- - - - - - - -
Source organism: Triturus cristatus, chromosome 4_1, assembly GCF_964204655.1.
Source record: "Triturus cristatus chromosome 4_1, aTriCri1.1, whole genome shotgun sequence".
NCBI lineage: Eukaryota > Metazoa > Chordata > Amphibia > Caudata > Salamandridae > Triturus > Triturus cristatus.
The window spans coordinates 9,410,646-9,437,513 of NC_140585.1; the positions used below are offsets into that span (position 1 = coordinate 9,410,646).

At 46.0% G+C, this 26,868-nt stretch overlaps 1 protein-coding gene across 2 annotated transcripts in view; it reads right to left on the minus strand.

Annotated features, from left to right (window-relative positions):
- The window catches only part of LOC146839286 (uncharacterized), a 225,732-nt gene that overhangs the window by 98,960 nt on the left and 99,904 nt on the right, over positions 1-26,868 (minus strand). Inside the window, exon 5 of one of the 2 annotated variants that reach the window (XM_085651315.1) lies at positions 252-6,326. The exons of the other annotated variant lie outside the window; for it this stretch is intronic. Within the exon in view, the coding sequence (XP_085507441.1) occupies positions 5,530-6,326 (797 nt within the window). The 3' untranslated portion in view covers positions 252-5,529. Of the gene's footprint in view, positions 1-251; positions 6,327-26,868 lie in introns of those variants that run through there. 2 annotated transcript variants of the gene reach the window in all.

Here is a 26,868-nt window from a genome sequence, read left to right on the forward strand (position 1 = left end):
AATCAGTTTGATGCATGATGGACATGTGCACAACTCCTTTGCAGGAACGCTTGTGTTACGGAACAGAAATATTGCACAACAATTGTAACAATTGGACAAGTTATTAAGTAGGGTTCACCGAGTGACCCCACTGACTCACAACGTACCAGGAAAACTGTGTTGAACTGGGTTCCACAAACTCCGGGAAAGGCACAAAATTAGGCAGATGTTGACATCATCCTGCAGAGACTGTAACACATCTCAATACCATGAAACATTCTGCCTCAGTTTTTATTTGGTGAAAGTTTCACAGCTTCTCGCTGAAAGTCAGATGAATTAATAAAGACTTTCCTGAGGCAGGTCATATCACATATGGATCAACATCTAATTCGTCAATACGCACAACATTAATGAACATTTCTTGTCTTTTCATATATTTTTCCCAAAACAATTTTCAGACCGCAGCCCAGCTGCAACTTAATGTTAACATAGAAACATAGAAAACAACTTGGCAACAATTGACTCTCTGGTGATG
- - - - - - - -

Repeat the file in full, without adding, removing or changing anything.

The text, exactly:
Source organism: Triturus cristatus, chromosome 4_1, assembly GCF_964204655.1.
Source record: "Triturus cristatus chromosome 4_1, aTriCri1.1, whole genome shotgun sequence".
NCBI lineage: Eukaryota > Metazoa > Chordata > Amphibia > Caudata > Salamandridae > Triturus > Triturus cristatus.
The window spans coordinates 9,410,646-9,437,513 of NC_140585.1; the positions used below are offsets into that span (position 1 = coordinate 9,410,646).

At 46.0% G+C, this 26,868-nt stretch overlaps 1 protein-coding gene across 2 annotated transcripts in view; it reads right to left on the minus strand.

Annotated features, from left to right (window-relative positions):
- The window catches only part of LOC146839286 (uncharacterized), a 225,732-nt gene that overhangs the window by 98,960 nt on the left and 99,904 nt on the right, over positions 1-26,868 (minus strand). Inside the window, exon 5 of one of the 2 annotated variants that reach the window (XM_085651315.1) lies at positions 252-6,326. The exons of the other annotated variant lie outside the window; for it this stretch is intronic. Within the exon in view, the coding sequence (XP_085507441.1) occupies positions 5,530-6,326 (797 nt within the window). The 3' untranslated portion in view covers positions 252-5,529. Of the gene's footprint in view, positions 1-251; positions 6,327-26,868 lie in introns of those variants that run through there. 2 annotated transcript variants of the gene reach the window in all.

Here is a 26,868-nt window from a genome sequence, read left to right on the forward strand (position 1 = left end):
AATCAGTTTGATGCATGATGGACATGTGCACAACTCCTTTGCAGGAACGCTTGTGTTACGGAACAGAAATATTGCACAACAATTGTAACAATTGGACAAGTTATTAAGTAGGGTTCACCGAGTGACCCCACTGACTCACAACGTACCAGGAAAACTGTGTTGAACTGGGTTCCACAAACTCCGGGAAAGGCACAAAATTAGGCAGATGTTGACATCATCCTGCAGAGACTGTAACACATCTCAATACCATGAAACATTCTGCCTCAGTTTTTATTTGGTGAAAGTTTCACAGCTTCTCGCTGAAAGTCAGATGAATTAATAAAGACTTTCCTGAGGCAGGTCATATCACATATGGATCAACATCTAATTCGTCAATACGCACAACATTAATGAACATTTCTTGTCTTTTCATATATTTTTCCCAAAACAATTTTCAGACCGCAGCCCAGCTGCAACTTAATGTTAACATAGAAACATAGAAAACAACTTGGCAACAATTGACTCTCTGGTGATG